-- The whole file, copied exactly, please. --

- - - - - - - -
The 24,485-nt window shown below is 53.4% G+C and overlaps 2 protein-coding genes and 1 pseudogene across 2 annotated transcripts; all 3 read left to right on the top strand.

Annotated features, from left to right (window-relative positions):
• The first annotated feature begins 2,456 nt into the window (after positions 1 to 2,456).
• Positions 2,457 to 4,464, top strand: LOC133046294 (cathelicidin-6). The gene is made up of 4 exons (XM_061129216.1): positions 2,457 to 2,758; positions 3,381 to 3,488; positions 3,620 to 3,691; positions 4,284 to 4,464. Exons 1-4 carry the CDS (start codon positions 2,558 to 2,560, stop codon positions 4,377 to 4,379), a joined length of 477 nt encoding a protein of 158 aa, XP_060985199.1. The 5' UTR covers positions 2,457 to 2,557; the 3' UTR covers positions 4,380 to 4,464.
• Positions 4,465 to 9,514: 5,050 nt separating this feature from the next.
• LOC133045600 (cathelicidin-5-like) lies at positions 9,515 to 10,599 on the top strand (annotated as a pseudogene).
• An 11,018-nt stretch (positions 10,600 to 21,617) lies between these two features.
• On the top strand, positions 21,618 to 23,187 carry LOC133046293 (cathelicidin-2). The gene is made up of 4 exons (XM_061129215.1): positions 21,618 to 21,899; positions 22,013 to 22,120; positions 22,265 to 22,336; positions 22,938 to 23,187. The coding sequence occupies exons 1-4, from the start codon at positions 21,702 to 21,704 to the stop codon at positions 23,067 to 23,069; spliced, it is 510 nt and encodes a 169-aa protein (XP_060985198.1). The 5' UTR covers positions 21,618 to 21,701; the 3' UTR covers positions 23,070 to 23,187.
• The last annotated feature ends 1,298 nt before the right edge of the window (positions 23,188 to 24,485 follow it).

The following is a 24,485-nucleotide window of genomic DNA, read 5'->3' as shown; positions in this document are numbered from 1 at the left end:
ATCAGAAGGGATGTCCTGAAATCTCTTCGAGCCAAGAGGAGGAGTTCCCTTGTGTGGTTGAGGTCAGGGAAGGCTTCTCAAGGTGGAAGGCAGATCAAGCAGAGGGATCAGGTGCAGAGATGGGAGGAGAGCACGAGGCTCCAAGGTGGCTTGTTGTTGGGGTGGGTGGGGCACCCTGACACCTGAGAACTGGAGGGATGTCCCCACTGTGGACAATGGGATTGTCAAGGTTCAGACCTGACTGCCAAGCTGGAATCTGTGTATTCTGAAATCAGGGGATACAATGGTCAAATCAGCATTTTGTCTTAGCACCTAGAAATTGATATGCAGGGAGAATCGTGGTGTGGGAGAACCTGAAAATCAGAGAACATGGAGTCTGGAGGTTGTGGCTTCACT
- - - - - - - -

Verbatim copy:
The 24,485-nt window shown below is 53.4% G+C and overlaps 2 protein-coding genes and 1 pseudogene across 2 annotated transcripts; all 3 read left to right on the top strand.

Annotated features, from left to right (window-relative positions):
• The first annotated feature begins 2,456 nt into the window (after positions 1 to 2,456).
• Positions 2,457 to 4,464, top strand: LOC133046294 (cathelicidin-6). The gene is made up of 4 exons (XM_061129216.1): positions 2,457 to 2,758; positions 3,381 to 3,488; positions 3,620 to 3,691; positions 4,284 to 4,464. Exons 1-4 carry the CDS (start codon positions 2,558 to 2,560, stop codon positions 4,377 to 4,379), a joined length of 477 nt encoding a protein of 158 aa, XP_060985199.1. The 5' UTR covers positions 2,457 to 2,557; the 3' UTR covers positions 4,380 to 4,464.
• Positions 4,465 to 9,514: 5,050 nt separating this feature from the next.
• LOC133045600 (cathelicidin-5-like) lies at positions 9,515 to 10,599 on the top strand (annotated as a pseudogene).
• An 11,018-nt stretch (positions 10,600 to 21,617) lies between these two features.
• On the top strand, positions 21,618 to 23,187 carry LOC133046293 (cathelicidin-2). The gene is made up of 4 exons (XM_061129215.1): positions 21,618 to 21,899; positions 22,013 to 22,120; positions 22,265 to 22,336; positions 22,938 to 23,187. The coding sequence occupies exons 1-4, from the start codon at positions 21,702 to 21,704 to the stop codon at positions 23,067 to 23,069; spliced, it is 510 nt and encodes a 169-aa protein (XP_060985198.1). The 5' UTR covers positions 21,618 to 21,701; the 3' UTR covers positions 23,070 to 23,187.
• The last annotated feature ends 1,298 nt before the right edge of the window (positions 23,188 to 24,485 follow it).

The following is a 24,485-nucleotide window of genomic DNA, read 5'->3' as shown; positions in this document are numbered from 1 at the left end:
ATCAGAAGGGATGTCCTGAAATCTCTTCGAGCCAAGAGGAGGAGTTCCCTTGTGTGGTTGAGGTCAGGGAAGGCTTCTCAAGGTGGAAGGCAGATCAAGCAGAGGGATCAGGTGCAGAGATGGGAGGAGAGCACGAGGCTCCAAGGTGGCTTGTTGTTGGGGTGGGTGGGGCACCCTGACACCTGAGAACTGGAGGGATGTCCCCACTGTGGACAATGGGATTGTCAAGGTTCAGACCTGACTGCCAAGCTGGAATCTGTGTATTCTGAAATCAGGGGATACAATGGTCAAATCAGCATTTTGTCTTAGCACCTAGAAATTGATATGCAGGGAGAATCGTGGTGTGGGAGAACCTGAAAATCAGAGAACATGGAGTCTGGAGGTTGTGGCTTCACT